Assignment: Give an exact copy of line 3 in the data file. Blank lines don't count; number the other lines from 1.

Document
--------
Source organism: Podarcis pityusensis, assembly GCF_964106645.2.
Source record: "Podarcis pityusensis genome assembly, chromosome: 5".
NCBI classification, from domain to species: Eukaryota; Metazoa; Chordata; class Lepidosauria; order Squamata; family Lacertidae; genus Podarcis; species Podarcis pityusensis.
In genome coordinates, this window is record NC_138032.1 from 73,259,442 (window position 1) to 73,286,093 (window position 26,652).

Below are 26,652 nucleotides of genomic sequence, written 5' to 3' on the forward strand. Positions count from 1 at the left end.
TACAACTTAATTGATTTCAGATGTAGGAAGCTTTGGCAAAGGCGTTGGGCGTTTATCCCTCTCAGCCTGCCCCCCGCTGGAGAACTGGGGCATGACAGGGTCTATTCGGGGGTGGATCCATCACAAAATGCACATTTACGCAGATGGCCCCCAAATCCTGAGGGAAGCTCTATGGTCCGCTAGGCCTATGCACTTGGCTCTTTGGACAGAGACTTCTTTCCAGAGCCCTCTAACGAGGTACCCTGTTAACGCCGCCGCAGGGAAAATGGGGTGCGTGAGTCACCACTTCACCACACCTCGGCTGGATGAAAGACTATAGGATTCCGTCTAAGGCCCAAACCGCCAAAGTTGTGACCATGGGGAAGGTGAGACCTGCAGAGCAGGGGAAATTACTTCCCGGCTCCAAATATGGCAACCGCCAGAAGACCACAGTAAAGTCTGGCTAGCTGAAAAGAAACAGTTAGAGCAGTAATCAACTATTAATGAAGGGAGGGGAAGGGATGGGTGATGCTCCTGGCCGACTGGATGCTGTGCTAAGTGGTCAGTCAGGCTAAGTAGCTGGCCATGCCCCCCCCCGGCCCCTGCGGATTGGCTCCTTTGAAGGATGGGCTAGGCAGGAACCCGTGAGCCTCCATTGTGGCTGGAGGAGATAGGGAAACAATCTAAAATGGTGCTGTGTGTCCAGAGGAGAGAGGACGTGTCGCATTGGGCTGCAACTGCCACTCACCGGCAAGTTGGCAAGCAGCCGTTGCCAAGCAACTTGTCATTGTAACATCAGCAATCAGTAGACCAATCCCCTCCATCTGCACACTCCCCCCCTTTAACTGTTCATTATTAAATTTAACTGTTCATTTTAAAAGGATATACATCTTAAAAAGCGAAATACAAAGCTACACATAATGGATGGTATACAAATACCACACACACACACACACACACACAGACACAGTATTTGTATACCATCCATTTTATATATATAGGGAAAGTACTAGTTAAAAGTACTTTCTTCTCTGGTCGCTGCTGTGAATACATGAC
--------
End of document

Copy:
NCBI classification, from domain to species: Eukaryota; Metazoa; Chordata; class Lepidosauria; order Squamata; family Lacertidae; genus Podarcis; species Podarcis pityusensis.